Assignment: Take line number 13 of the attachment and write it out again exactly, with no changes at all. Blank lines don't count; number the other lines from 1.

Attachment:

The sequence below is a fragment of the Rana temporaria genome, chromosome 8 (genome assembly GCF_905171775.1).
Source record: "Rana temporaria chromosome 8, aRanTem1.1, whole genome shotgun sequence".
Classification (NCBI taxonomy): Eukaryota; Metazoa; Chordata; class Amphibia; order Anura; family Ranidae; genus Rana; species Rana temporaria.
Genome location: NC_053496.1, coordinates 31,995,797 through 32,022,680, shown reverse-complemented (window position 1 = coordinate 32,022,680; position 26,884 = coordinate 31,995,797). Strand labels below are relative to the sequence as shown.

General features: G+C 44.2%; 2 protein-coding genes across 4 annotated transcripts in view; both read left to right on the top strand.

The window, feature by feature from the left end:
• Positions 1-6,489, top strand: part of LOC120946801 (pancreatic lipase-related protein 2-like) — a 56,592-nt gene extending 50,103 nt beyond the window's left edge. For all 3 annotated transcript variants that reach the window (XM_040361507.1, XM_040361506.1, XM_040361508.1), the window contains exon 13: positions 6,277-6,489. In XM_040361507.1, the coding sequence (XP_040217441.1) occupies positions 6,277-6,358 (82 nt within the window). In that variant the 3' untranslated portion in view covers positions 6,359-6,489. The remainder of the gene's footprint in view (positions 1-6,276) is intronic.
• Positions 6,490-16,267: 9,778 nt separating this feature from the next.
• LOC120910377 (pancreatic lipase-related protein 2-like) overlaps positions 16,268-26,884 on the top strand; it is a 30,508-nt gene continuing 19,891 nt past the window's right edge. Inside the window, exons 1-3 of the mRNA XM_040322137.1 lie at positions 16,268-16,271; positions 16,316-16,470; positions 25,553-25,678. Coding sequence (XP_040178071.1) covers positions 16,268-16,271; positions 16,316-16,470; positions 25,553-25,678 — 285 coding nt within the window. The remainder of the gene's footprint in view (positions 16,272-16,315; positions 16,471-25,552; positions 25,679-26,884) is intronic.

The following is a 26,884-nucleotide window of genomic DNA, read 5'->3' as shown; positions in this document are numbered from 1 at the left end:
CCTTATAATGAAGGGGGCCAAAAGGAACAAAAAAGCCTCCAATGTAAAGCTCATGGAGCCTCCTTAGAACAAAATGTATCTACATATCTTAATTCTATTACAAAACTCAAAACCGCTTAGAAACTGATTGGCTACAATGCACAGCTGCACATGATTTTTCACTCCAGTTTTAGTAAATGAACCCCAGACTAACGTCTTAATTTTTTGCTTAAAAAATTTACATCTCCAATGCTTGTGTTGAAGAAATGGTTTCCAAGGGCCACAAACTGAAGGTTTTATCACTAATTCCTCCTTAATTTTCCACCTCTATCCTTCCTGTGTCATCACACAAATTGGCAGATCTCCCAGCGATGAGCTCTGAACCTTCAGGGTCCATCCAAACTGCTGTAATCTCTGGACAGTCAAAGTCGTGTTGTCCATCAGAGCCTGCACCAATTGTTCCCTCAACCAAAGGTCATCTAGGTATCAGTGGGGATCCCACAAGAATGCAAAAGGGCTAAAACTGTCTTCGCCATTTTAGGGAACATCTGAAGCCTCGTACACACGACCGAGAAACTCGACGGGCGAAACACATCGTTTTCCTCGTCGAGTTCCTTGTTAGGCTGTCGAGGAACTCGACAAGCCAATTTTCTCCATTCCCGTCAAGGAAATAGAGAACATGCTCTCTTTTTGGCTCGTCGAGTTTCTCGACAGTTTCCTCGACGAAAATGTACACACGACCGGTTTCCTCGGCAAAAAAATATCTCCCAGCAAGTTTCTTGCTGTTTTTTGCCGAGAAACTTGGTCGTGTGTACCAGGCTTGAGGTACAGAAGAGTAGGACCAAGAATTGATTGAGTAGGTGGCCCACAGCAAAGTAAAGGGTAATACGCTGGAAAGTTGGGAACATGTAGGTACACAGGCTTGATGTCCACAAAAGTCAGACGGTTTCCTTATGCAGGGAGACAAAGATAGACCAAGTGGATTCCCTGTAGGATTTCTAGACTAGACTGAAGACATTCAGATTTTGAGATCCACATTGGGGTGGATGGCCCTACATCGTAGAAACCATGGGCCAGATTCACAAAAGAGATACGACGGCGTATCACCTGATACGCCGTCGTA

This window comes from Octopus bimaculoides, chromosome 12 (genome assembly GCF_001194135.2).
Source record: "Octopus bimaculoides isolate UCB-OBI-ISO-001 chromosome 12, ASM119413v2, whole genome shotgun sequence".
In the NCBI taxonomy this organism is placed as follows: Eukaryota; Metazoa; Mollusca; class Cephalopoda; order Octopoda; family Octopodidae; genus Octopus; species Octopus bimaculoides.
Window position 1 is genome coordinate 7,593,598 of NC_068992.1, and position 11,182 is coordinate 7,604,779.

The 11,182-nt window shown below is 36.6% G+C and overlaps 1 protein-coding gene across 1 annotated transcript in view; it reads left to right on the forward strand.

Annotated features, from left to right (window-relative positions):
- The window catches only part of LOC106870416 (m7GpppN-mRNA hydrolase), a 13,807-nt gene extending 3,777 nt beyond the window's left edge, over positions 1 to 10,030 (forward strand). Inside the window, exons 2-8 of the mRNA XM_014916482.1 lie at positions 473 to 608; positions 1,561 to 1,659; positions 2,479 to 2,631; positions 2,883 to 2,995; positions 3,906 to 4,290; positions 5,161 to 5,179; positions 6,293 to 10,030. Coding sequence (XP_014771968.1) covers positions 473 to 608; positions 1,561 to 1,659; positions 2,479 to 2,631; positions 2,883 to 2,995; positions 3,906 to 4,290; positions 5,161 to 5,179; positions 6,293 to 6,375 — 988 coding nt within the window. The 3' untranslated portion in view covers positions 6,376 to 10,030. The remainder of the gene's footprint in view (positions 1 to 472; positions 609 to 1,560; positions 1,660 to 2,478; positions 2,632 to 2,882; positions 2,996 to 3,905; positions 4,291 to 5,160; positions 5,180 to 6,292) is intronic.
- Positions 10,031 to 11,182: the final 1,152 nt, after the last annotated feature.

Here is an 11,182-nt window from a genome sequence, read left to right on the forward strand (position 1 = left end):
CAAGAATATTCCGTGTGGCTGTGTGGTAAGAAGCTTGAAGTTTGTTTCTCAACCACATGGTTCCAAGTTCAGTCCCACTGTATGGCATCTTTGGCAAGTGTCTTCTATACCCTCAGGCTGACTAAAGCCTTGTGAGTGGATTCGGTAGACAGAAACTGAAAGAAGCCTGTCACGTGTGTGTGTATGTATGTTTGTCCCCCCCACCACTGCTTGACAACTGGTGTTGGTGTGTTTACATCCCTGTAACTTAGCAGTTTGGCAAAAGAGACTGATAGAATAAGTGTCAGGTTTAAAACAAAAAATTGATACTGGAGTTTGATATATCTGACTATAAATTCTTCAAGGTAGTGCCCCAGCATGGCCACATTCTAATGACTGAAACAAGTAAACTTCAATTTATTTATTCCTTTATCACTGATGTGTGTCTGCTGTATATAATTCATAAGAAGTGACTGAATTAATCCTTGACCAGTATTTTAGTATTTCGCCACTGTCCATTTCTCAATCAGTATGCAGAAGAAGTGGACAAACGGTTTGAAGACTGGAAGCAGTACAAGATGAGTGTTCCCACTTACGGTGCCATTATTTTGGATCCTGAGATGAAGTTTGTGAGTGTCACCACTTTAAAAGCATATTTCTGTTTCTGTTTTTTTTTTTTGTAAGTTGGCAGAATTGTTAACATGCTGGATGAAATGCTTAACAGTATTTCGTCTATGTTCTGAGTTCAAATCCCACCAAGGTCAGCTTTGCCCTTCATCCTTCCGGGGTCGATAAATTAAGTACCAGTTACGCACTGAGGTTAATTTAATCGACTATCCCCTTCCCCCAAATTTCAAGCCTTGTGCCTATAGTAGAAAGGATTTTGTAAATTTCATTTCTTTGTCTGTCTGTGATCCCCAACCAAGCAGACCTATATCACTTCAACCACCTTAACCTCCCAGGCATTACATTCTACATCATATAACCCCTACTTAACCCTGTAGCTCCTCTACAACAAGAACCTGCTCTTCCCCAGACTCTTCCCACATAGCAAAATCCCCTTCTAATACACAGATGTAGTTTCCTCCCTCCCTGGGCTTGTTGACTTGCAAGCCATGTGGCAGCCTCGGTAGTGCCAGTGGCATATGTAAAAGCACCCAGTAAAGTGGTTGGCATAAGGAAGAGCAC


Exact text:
Source record: "Octopus bimaculoides isolate UCB-OBI-ISO-001 chromosome 12, ASM119413v2, whole genome shotgun sequence".